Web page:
Roman Catholic Archdiocese of Lecce

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Archdiocese of Lecce
Archidioecesis Lyciensis
Lecce cathedral main entrance.jpg
Lecce Cathedral
Location
Country Italy
Ecclesiastical province Lecce
Statistics
Area 750 km2 (290 sq mi)
Population
- Total
- Catholics
(as of 2004)
260,988
258,225 (98.9%)
Parishes 76
Information
Denomination Catholic Church
Rite Roman Rite
Established 1057 (959 years ago)
Cathedral Cattedrale di Maria SS. Assunta
Current leadership
Pope Francis
Archbishop Domenico Umberto D’Ambrosio
Map
Lecce Diocesi.png
Website
www.diocesilecce.org

The Italian Catholic archdiocese of Lecce (Latin: Archidioecesis Lyciensis) in Apulia, southern Italy, has existed as a diocese since 1057. September 28, 1960 Pope John XXIII in the bull Cum a nobis separated the diocese of Lecce from the ecclesiastical province of Otranto and made immediately subject to the Holy See and October 20, 1980 Pope John Paul II in the bull Conferentia Episcopalis Apuliae erected the ecclesiastical province of Lecce therefore the Archdiocese of Otranto joins..[1][2]

History[edit]

It was known to the ancients as Lupiæ. In the time of the Normans, Lecce became the seat of a county, some of its counts being famous, notably Tancred of Lecce, who contested with Emperor Henry VI the Kingdom of the Two Sicilies, and Gautier de Brienne, cousin of Tancred.

A bishop of Lecce is first mentioned in 1057, in the person of Teodoro Bonsecolo. Other notable bishops were:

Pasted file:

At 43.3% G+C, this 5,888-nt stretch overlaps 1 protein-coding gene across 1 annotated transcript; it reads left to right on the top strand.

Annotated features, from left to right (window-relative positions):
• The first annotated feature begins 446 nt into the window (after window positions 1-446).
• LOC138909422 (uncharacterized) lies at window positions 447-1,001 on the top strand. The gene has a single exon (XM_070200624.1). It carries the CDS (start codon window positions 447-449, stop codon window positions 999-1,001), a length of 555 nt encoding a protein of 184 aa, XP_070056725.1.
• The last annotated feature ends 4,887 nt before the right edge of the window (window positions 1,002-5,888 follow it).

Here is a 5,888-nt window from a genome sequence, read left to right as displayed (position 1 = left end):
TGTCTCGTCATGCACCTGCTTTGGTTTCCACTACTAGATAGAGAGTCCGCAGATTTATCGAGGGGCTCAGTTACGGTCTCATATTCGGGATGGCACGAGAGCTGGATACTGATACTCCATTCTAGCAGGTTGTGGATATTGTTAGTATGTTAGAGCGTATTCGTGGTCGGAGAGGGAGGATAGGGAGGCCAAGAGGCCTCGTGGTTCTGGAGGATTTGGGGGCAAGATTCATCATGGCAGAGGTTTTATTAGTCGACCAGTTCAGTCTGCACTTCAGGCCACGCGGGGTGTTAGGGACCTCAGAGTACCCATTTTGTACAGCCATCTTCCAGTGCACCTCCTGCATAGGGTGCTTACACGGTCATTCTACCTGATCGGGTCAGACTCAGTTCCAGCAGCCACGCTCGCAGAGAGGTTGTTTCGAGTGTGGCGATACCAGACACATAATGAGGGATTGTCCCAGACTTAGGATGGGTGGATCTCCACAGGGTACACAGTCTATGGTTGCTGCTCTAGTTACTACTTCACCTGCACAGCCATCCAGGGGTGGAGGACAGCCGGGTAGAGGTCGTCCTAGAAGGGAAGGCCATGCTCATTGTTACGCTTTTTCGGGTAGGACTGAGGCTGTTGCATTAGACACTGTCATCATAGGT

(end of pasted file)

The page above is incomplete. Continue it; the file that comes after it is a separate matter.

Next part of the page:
Bishops and Archbishops of Lecce[edit]

References[edit]

  • De Simone, Lecce e i suoi dintorni (Lecce, 1874)
  • Cappelletti, Le Chiese d'Italia, XXI.

Notes[edit]

  1. ^ "Archdiocese of Lecce" Catholic-Hierarchy.org. David M. Cheney. Retrieved February 29, 2016
  2. ^ "Metropolitan Archdiocese of Lecce" GCatholic.org. Gabriel Chow. Retrieved February 29, 2016
  3. ^ "Bishop Tommaso Morganti" 'Catholic-Hierarchy.org. David M. Cheney. Retrieved January 30, 2016
  4. ^ "Bishop Curello Ciccaro" Catholic-Hierarchy.org. David M. Cheney. Retrieved January 30, 2016
  5. ^ "Bishop Tommaso Ammirato, O.S.B." Catholic-Hierarchy.org. David M. Cheney. Retrieved January 30, 2016
  6. ^ "Bishop Antonio Ricci" Catholic-Hierarchy.org. David M. Cheney. Retrieved January 30, 2016
  7. ^ "Bishop Antonio de' Tolomei" Catholic-Hierarchy.org. David M. Cheney. Retrieved January 30, 2016
  8. ^ "Bishop Giacomo Piscicelli" Catholic-Hierarchy.org. David M. Cheney. Retrieved January 30, 2016
  9. ^ "Bishop Giovanni Antonio Acquaviva d'Aragona" Catholic-Hierarchy.org. David M. Cheney. Retrieved January 30, 2016
  10. ^ "Bishop Scipione Spina " Catholic-Hierarchy.org. David M. Cheney. Retrieved March 21, 2016

External links[edit]

 This article incorporates text from a publication now in the public domainHerbermann, Charles, ed. (1913). "article name needed". Catholic Encyclopedia. New York: Robert Appleton. 

Coordinates: 40°21′07″N 18°10′09″E / 40.3520°N 18.1691°E / 40.3520; 18.1691